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OK - this is from the lindows support FAQs:
Solution: nVidia offers a kernel patch to make NForce-2 supported, which plops right into your LindowsOS kernel
1. Download the kernel package
2. Login as root, go to the console:
dpkg -i kernel-image-lindows-2.4.20_2.4.20-51_i386.deb
OK - all well and good - but I STILL want to find out how to do it the correct way.
There is, which is why I asked about the output of 'uname' . That should tell us the kernel version, so you can get the correct headers. Use 'uname -r' to get the kernel revision. You want the three numbers (like 2.4.25), ignore anything after that. Then run the following, substituting the kernel version into <kernel version>
apt-cache search kernel-headers <kernel version>
You'll see a list of packages available, apt-get install the one ending in -386. Then try compiling again.
Sorry about the delay. I downloaded the kernel from the lindows site (they burried it well). I ran (as per their 'advanced' instructions) the following:
This process took a while and produced some output.
The end result is that I ran a updatedb and locate module.h and now there are lots of them!
So I then tried to run the audio make file and it came back as "cannot find module.h" and about 15 other files still. So I got the bright idea to edit the .c and .h files in the nvaudio directory to replace the default path of where it was looking for the module.h etc (linux/module.h). - HOLY MOLEY! of the 15 files needed for the install, they were all over the place.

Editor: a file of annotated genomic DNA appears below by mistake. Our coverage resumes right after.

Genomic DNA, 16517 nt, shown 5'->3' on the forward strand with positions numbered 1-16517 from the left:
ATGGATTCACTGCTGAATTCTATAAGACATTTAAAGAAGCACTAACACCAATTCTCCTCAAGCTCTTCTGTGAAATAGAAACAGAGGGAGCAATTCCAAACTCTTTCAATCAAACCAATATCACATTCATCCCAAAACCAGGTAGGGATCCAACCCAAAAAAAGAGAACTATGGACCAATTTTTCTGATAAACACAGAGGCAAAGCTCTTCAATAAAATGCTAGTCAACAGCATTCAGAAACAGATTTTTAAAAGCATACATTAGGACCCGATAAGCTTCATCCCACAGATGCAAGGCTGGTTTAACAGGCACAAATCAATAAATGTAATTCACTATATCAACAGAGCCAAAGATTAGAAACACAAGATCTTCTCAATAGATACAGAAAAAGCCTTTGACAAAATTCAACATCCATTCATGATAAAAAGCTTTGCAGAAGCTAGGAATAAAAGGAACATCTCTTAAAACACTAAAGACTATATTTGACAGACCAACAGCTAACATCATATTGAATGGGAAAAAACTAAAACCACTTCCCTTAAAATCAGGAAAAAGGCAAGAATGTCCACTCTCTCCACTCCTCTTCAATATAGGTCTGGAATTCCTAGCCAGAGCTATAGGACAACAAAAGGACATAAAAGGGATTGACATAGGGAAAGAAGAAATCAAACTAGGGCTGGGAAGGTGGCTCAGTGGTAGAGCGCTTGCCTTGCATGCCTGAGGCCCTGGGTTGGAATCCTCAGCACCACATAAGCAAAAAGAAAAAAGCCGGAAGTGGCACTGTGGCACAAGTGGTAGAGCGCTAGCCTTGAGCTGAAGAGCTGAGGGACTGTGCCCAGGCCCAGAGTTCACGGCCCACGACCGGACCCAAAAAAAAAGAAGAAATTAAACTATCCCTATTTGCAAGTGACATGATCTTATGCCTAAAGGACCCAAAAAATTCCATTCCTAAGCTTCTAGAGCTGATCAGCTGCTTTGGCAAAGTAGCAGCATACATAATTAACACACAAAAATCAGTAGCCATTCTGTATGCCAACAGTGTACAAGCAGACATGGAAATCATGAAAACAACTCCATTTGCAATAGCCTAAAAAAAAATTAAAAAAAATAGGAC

OK - so I find out that giving explicit paths to these files is a bad idea, because just as soon as I say "/root/kernel/linux-2.4.20/........" then that file is not referencing another file with a missing path etc etc!
So, we come to finding a way to edit the system path (i.e. if you need this file, look here...) But my modification of the .bash_profile file didn't do anything (i didn't restart the pc, just the shell).
so back to your questions:
uname -r ---> 2.4.24
ran apt-cache search kernel-headers 2.4.24 and got nothing
nothing to apt-get install
I did have a file from the way above operation that appeared in root as
is this an installed file? is this a necessary file? Can I 'run' this file? it is about 3.9mb
I am afraid I am getting further off track so I won't go any further without more information.
btw - thanks for all the help thus far - it's been a blast!
Hmmm.... You need to adjust your sources perhaps! This is what I have when I search...
liam@loki:~$ apt-cache search kernel-headers 2.4.24
kernel-headers-2.4.24-1 - Header files related to Linux kernel version 2.4.24
kernel-headers-2.4.24-1-386 - Linux kernel headers 2.4.24 on 386